During any game the reset button can be pushed to go back to the main menu. The reset is a state that erases all the text on the screen, while leaving the vertical and horizontal lines. Redrawing these lines generally caused some flicker, thus it was avoided.

Game notes for 301
The rules for 301 can be found on the game page. The code for 301 was basically displaying the hit region, subtracting the dart hot from the total, and incrementing the dart variable to ensure the user only gets 3 throws. A call to the message functions check to see if a special message should be displayed, "Triple, Double, Bulls, DBull." There is also a check for a total=0 to declare a winner. Included in the code is a case for Bust, when the dart throw variable is set to make and the total score is returned to the score before the round started.

Game notes for Cricket
Cricket was very complex to code for. A player array was set to 5 for each player before the game began, for players not playing it is left equal to 2. The 7 element array corresponds to every Cricket region. Every time a dart hits the cricket region, the dartvalue variable is subtracted from 5. If the hit was a double, dartvalue would equal 2. Thus the array would keep track of the player's progress. If the value was 1, 0, this meant the player had not closed the region before the dart throw, but the hit not only closed the region, but scored points. Thus, if any of the players did not close out points would be added. For simplicity, players not playing had their arrays set to close out so active players could not score against players not selected.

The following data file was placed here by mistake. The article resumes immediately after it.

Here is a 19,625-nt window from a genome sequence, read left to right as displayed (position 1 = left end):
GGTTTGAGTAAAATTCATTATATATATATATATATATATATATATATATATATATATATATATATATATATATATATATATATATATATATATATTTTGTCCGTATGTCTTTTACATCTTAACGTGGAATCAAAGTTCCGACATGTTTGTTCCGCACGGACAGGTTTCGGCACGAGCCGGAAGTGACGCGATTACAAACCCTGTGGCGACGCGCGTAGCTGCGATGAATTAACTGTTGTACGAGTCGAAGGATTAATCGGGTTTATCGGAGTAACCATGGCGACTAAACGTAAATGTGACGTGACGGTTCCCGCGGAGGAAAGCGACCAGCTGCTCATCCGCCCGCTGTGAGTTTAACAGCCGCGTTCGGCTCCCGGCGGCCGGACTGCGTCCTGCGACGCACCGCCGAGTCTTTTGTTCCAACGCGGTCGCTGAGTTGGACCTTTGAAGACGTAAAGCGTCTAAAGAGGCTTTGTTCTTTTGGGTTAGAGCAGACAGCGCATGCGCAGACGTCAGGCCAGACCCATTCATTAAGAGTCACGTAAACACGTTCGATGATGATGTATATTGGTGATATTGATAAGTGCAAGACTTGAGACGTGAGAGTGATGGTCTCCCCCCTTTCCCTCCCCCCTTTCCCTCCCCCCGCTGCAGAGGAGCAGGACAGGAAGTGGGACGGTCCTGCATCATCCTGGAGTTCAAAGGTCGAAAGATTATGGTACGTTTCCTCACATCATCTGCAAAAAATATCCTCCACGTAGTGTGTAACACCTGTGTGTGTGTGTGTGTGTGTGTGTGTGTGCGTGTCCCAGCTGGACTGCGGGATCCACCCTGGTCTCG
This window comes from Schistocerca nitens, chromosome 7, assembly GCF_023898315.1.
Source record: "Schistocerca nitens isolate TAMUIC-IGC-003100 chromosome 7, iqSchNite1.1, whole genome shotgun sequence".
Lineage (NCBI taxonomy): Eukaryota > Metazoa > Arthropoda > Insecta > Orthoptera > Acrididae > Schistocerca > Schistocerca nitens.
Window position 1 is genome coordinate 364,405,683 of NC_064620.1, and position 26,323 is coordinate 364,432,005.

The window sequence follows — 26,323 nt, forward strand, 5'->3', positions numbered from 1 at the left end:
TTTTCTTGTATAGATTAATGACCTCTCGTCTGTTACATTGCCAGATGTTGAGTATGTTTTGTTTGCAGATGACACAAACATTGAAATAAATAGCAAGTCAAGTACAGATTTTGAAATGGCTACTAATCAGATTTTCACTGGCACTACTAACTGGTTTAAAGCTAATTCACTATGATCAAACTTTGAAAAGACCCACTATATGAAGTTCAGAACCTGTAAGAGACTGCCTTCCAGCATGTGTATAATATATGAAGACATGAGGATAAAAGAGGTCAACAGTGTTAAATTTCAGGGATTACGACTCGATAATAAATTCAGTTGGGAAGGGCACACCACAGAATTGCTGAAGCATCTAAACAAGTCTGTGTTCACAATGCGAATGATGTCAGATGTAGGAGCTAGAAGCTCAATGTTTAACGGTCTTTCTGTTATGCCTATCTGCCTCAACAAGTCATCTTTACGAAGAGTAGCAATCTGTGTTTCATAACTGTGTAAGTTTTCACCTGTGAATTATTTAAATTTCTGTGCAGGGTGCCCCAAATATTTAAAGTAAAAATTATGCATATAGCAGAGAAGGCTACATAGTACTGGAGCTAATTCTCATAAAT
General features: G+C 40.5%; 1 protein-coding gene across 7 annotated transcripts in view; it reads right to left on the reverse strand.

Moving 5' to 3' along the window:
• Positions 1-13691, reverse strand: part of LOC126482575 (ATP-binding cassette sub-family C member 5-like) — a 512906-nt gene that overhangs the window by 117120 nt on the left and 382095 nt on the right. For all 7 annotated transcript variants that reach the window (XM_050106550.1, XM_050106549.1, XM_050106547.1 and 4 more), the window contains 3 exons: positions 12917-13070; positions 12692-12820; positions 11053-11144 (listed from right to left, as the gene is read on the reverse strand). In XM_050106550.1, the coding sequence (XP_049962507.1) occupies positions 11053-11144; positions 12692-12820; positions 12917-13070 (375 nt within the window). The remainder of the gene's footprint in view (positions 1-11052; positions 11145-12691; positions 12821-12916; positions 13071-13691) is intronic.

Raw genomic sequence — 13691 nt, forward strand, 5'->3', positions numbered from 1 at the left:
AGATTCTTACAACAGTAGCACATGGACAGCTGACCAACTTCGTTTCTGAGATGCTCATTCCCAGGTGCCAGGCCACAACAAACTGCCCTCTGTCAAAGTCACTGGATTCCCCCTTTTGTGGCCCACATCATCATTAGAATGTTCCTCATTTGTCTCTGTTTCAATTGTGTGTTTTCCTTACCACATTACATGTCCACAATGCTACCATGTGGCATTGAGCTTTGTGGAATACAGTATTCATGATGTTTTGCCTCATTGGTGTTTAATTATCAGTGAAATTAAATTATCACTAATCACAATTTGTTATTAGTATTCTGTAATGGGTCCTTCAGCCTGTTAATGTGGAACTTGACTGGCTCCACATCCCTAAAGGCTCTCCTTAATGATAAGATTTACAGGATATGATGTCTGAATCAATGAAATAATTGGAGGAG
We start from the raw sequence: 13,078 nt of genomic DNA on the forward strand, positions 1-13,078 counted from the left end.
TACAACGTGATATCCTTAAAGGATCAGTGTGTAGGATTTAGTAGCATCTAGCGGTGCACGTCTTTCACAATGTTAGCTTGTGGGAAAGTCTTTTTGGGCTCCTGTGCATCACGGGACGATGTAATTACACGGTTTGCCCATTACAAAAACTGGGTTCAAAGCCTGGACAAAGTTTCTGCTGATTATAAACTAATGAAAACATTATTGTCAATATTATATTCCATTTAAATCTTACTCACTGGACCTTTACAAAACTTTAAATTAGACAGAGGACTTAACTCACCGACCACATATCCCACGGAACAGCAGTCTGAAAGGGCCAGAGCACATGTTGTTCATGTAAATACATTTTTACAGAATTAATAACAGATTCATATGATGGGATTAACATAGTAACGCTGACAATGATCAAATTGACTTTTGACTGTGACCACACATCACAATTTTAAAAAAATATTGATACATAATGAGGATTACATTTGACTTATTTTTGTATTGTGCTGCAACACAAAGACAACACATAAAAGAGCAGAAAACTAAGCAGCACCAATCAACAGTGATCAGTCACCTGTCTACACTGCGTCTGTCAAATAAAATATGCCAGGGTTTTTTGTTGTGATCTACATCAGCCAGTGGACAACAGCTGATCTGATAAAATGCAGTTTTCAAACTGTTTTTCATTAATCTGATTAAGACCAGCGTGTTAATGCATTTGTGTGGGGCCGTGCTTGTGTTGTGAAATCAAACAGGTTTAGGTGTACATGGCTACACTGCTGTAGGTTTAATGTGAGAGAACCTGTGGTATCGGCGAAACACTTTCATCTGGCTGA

A winner check is carried out for each player by making sure each Cricket region in closed out, by making sure each element in the array is equal to 2. If this is the case, then the game code checks to make sure the player is greater or equal to all the scores. If this is the case then the player is the winner.

Special game graphics were made for number of times a region was hit: "/"1 hit, "X" 2 hit and "funny round thing" 3 hit.

Game notes for Drinking Game
The drinking game was much easier to code for since it does not include a bounce out function. The code simply tallies each players score from three dart throws for each round. After each player has thrown, the code calculates who has the lowest score and displays a message for them to drink. A special shot glass symbol was created. The trick with this code was resetting the totals after each round, and calculating who had the lowest score.

Game notes for Grading Game
The grading game is a single round game without the bounce out function. The code allows a person 5 dart throws, tallies the total and displays the corresponding grade.

The only thing that did not work was a high score attribute. The players cannot enter their names, and with the games provided there is no real absolute ranking system. Each dart game is relative.